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Archive for Sunday, April 1, 2001

Student volunteers to hit streets

April 1, 2001

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A Kansas University group has organized several events this week aimed at increasing student involvement in the larger Lawrence community.

"It's a week to get the KU campus more involved in community service, to give (students) different types of service to get involved in," said Maureen Seferovich, co-coordinator of Into the Streets Week. "Hopefully, they will stay involved and they will realize that they'd like to do that every week."

The KU Center for Community Outreach's third annual event begins Monday with a gardening project, GROW, at the Boys and Girls Club of Lawrence.

Community service events such as a read-out with children, a sleep-out for the homeless and a 5K run/walk for Heartland Community Free Clinic dot the week's calendar.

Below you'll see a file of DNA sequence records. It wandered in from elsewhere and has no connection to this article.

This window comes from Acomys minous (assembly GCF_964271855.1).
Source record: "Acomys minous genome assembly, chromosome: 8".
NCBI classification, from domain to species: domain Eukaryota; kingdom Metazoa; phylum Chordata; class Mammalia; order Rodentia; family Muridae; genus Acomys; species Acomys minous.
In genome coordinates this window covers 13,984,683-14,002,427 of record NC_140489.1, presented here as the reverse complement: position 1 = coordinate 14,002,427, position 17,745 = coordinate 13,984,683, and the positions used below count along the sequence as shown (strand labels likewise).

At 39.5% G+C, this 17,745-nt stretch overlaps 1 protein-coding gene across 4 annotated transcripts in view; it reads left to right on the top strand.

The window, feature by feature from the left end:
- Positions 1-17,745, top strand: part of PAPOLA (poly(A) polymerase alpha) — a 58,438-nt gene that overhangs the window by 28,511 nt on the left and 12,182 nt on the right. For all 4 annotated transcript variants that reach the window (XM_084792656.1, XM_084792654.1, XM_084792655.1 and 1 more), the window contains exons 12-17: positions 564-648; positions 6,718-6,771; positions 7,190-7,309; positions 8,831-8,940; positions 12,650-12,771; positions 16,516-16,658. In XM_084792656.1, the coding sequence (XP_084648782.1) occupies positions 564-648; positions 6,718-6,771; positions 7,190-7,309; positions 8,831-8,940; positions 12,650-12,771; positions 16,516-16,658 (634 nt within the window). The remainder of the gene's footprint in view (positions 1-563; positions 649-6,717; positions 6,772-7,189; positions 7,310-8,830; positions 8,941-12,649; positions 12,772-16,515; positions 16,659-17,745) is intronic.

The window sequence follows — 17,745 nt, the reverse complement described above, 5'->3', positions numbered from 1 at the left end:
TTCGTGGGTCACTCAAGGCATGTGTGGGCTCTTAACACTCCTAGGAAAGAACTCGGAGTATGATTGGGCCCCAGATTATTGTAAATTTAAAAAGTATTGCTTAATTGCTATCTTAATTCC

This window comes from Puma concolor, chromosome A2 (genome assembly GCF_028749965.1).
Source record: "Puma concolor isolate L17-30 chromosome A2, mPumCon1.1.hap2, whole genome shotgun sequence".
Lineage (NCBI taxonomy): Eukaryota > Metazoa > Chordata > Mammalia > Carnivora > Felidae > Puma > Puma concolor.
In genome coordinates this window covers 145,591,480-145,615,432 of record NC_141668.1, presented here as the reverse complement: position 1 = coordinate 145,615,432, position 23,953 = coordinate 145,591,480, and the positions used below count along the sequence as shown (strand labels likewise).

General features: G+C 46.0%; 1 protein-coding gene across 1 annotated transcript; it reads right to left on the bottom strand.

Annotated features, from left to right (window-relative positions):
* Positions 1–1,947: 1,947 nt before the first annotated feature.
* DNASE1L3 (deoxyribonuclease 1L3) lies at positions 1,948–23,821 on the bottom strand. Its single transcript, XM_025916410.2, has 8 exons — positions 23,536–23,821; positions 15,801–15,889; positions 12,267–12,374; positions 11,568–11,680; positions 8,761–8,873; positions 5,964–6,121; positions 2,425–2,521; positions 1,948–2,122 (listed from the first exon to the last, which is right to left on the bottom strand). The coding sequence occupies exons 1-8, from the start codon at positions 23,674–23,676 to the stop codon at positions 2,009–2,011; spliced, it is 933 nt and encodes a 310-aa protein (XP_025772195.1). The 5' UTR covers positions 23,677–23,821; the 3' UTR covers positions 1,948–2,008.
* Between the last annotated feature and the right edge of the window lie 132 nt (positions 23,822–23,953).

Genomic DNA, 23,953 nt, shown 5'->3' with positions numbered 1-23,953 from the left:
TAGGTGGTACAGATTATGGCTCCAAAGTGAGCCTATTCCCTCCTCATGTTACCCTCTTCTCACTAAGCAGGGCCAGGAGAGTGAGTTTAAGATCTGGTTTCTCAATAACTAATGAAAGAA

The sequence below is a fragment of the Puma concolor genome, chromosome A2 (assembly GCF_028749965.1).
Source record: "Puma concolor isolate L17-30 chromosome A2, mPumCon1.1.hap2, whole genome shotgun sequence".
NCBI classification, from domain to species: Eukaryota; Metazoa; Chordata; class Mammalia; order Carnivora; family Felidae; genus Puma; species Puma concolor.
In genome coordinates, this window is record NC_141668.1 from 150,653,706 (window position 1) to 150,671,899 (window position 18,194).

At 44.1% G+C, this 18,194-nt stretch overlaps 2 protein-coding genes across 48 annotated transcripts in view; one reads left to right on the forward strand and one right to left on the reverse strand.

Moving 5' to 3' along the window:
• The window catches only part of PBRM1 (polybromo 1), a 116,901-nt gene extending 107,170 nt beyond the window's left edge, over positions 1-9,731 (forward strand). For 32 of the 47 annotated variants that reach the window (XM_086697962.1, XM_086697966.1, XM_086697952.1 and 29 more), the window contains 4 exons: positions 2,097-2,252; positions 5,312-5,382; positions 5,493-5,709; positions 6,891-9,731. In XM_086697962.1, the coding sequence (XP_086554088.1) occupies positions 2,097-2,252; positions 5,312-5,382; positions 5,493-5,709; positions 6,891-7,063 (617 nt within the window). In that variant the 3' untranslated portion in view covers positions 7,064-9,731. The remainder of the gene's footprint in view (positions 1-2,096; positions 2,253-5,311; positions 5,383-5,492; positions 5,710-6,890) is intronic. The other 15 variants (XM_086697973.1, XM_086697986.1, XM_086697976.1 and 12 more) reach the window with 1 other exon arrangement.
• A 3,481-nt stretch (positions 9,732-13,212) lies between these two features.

Last year more than 500 students participated in the week's activities, though coordinators said "Into the Streets" educated hundreds more.

The week brings community issues to the forefront, Seferovich said. Some of those issues include homelessness, the environment, illiteracy, hunger and others, addressed in 14 events through April 16.

Highlighting the week's activities is a sleep-out Friday. From 8 p.m. to 8 a.m. in Burcham Park, students and community members will hear a panel discussion on homelessness, listen to the band Sling and sleep under the stars. Sleepers' pledges will benefit Jubilee Cafe, which provides meals for the needy.

A new event will send people running into the streets. Saturday's 5K run/walk benefits Heartland Community Free Clinic. Registration starts at 8 a.m.

Also for the first year, Alternative Weekend Break, a group that volunteers for weekend projects in the area, is involved in Streets Week. Alternative Break coordinator Eric Snider said the week's activities are in accord with his organization's mission: to create a lifelong link to community service.

All it takes is a little outreach and awareness to get volunteers Street Week-wise, CCO coordinator Melissa Cline said. Once they understand community issues, many become lifelong volunteers.

"We try to do education and service mixed together so that they'll see why it's necessary to serve," Cline said.

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